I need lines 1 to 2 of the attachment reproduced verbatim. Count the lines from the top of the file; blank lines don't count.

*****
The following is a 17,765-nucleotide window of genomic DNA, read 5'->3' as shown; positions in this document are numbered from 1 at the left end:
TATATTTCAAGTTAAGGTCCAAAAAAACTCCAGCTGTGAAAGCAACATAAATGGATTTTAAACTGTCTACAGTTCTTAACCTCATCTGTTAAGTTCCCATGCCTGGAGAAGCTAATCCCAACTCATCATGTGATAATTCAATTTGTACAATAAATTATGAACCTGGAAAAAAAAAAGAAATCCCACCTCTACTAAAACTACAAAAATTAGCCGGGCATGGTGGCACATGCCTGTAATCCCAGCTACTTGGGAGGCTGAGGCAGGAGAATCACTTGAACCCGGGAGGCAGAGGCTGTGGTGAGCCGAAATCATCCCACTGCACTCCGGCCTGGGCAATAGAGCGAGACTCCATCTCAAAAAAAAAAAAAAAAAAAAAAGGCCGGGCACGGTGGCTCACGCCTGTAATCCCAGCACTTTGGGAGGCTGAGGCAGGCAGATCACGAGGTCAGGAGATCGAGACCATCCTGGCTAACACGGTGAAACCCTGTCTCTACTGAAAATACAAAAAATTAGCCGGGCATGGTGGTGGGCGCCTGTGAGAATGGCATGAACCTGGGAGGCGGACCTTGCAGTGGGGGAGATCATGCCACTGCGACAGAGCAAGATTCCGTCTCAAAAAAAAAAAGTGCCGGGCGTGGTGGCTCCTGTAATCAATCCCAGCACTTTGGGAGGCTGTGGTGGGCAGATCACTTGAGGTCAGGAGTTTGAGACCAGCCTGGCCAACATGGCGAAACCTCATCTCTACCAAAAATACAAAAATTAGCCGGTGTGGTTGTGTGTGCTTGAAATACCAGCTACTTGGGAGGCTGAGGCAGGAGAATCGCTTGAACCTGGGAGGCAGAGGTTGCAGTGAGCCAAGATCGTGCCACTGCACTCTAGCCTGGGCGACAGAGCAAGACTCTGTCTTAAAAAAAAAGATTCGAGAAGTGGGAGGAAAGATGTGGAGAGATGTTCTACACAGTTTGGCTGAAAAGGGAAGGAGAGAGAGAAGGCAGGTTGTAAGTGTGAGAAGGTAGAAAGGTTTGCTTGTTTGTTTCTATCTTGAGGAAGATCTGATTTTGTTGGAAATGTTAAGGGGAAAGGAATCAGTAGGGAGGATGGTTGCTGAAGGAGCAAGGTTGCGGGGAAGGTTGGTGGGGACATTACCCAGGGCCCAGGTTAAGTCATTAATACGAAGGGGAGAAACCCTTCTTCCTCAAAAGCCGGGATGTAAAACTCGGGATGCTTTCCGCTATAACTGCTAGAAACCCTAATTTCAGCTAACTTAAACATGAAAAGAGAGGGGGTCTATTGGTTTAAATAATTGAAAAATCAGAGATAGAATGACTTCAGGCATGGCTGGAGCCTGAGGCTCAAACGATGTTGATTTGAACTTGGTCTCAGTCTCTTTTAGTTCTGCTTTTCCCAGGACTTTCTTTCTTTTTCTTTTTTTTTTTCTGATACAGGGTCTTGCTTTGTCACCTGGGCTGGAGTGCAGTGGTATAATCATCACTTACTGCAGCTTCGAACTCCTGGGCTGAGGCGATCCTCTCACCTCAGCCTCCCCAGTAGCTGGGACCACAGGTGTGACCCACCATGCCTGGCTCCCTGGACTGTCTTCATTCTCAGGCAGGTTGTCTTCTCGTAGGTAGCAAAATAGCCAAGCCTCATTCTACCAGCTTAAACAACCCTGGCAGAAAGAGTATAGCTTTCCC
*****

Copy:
The following is a 17,765-nucleotide window of genomic DNA, read 5'->3' as shown; positions in this document are numbered from 1 at the left end:
TATATTTCAAGTTAAGGTCCAAAAAAACTCCAGCTGTGAAAGCAACATAAATGGATTTTAAACTGTCTACAGTTCTTAACCTCATCTGTTAAGTTCCCATGCCTGGAGAAGCTAATCCCAACTCATCATGTGATAATTCAATTTGTACAATAAATTATGAACCTGGAAAAAAAAAAGAAATCCCACCTCTACTAAAACTACAAAAATTAGCCGGGCATGGTGGCACATGCCTGTAATCCCAGCTACTTGGGAGGCTGAGGCAGGAGAATCACTTGAACCCGGGAGGCAGAGGCTGTGGTGAGCCGAAATCATCCCACTGCACTCCGGCCTGGGCAATAGAGCGAGACTCCATCTCAAAAAAAAAAAAAAAAAAAAAAGGCCGGGCACGGTGGCTCACGCCTGTAATCCCAGCACTTTGGGAGGCTGAGGCAGGCAGATCACGAGGTCAGGAGATCGAGACCATCCTGGCTAACACGGTGAAACCCTGTCTCTACTGAAAATACAAAAAATTAGCCGGGCATGGTGGTGGGCGCCTGTGAGAATGGCATGAACCTGGGAGGCGGACCTTGCAGTGGGGGAGATCATGCCACTGCGACAGAGCAAGATTCCGTCTCAAAAAAAAAAAGTGCCGGGCGTGGTGGCTCCTGTAATCAATCCCAGCACTTTGGGAGGCTGTGGTGGGCAGATCACTTGAGGTCAGGAGTTTGAGACCAGCCTGGCCAACATGGCGAAACCTCATCTCTACCAAAAATACAAAAATTAGCCGGTGTGGTTGTGTGTGCTTGAAATACCAGCTACTTGGGAGGCTGAGGCAGGAGAATCGCTTGAACCTGGGAGGCAGAGGTTGCAGTGAGCCAAGATCGTGCCACTGCACTCTAGCCTGGGCGACAGAGCAAGACTCTGTCTTAAAAAAAAAGATTCGAGAAGTGGGAGGAAAGATGTGGAGAGATGTTCTACACAGTTTGGCTGAAAAGGGAAGGAGAGAGAGAAGGCAGGTTGTAAGTGTGAGAAGGTAGAAAGGTTTGCTTGTTTGTTTCTATCTTGAGGAAGATCTGATTTTGTTGGAAATGTTAAGGGGAAAGGAATCAGTAGGGAGGATGGTTGCTGAAGGAGCAAGGTTGCGGGGAAGGTTGGTGGGGACATTACCCAGGGCCCAGGTTAAGTCATTAATACGAAGGGGAGAAACCCTTCTTCCTCAAAAGCCGGGATGTAAAACTCGGGATGCTTTCCGCTATAACTGCTAGAAACCCTAATTTCAGCTAACTTAAACATGAAAAGAGAGGGGGTCTATTGGTTTAAATAATTGAAAAATCAGAGATAGAATGACTTCAGGCATGGCTGGAGCCTGAGGCTCAAACGATGTTGATTTGAACTTGGTCTCAGTCTCTTTTAGTTCTGCTTTTCCCAGGACTTTCTTTCTTTTTCTTTTTTTTTTTCTGATACAGGGTCTTGCTTTGTCACCTGGGCTGGAGTGCAGTGGTATAATCATCACTTACTGCAGCTTCGAACTCCTGGGCTGAGGCGATCCTCTCACCTCAGCCTCCCCAGTAGCTGGGACCACAGGTGTGACCCACCATGCCTGGCTCCCTGGACTGTCTTCATTCTCAGGCAGGTTGTCTTCTCGTAGGTAGCAAAATAGCCAAGCCTCATTCTACCAGCTTAAACAACCCTGGCAGAAAGAGTATAGCTTTCCC